Rejuvenating Old Apple and Pear Trees
Many old, neglected apple trees can be rejuvenated by proper pruning during the dormant season. Many will have grown too tall to manage and harvest conveniently. Most will have too much old wood and not enough young, productive fruiting wood. Here are some suggestions for bringing them back into production, but keep in mind that it usually takes several years of corrective pruning. Don't try to make up for years of neglect in a single season.
- Remove dead branches, rotten and diseased wood, and water sprouts (suckers).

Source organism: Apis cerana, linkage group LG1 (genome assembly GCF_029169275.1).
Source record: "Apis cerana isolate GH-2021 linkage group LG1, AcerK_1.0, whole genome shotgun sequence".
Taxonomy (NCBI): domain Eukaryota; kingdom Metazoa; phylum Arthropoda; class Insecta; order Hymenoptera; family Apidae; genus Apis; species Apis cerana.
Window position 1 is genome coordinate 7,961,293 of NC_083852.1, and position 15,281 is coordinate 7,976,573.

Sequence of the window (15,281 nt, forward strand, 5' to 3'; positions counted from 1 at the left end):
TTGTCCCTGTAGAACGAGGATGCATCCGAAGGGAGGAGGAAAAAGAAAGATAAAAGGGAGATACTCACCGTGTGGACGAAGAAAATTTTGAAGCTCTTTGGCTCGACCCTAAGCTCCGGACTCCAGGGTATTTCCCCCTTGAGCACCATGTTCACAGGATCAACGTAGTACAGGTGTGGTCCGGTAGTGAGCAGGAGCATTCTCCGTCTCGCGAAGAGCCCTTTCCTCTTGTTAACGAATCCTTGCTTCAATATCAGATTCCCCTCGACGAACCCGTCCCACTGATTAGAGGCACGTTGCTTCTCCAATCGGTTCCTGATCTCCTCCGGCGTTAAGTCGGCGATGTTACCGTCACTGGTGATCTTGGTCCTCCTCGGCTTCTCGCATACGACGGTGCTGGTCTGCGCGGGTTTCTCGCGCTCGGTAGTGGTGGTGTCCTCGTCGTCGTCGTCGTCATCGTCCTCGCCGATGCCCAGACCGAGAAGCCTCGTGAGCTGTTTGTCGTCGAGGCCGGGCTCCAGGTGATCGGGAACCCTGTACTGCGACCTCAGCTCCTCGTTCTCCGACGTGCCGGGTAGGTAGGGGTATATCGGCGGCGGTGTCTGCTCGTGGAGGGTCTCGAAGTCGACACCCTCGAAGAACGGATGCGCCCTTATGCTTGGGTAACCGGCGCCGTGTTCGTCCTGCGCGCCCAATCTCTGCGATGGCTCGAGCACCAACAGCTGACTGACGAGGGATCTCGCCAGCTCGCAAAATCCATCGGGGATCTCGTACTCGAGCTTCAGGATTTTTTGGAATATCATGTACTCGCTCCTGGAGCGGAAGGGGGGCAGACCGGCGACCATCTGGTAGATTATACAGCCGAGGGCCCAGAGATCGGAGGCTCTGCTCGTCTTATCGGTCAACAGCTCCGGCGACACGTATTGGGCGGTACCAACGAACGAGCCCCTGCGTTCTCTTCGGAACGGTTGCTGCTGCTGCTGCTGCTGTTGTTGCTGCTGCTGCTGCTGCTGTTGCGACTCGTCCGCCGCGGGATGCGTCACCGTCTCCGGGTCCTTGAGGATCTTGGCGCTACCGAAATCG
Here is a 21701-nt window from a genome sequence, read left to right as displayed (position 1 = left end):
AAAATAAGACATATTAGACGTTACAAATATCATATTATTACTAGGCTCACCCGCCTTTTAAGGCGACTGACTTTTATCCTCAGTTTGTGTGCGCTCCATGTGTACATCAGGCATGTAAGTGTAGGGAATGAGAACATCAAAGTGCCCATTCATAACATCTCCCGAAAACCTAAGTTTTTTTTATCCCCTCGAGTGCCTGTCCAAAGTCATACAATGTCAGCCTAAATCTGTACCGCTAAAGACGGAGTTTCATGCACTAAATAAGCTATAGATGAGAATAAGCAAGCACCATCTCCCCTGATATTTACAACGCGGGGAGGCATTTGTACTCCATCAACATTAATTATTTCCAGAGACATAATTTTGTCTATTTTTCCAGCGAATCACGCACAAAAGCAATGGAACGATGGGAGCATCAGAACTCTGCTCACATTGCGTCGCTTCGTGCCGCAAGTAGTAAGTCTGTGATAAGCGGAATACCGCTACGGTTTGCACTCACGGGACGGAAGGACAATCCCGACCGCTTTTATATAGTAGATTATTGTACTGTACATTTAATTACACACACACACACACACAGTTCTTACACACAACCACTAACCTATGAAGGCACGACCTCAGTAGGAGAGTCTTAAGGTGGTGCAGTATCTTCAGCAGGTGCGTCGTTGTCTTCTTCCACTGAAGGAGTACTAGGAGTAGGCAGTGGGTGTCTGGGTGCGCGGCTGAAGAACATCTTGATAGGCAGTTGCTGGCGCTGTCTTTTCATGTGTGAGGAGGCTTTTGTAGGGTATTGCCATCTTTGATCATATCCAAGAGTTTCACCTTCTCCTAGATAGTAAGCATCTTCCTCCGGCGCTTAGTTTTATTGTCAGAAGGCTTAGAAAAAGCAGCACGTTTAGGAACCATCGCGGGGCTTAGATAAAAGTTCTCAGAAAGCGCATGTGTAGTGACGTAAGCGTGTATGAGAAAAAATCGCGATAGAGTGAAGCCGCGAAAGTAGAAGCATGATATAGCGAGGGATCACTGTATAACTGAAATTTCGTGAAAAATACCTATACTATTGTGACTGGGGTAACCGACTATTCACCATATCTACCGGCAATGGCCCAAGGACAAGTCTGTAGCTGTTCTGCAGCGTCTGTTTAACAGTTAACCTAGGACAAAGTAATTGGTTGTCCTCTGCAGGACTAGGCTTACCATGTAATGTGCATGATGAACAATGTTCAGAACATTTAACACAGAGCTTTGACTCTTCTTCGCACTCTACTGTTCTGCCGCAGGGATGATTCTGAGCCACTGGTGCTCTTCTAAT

- Next, make big thinning cuts to the top and middle of the tree, removing whole limbs from their point of origin. Reduce the height of the tree by as much as a third, cutting just above a large side branch. Remove water sprouts that grow just below those cuts in July and August to keep them from shading the center of the tree.
- Remove shoots that are growing toward the ground.
- Make thinning cuts to remove limbs that cross or compete with each other.
- Leave some well-positioned vigorous shoots, which will eventually replace older limbs and laterals.
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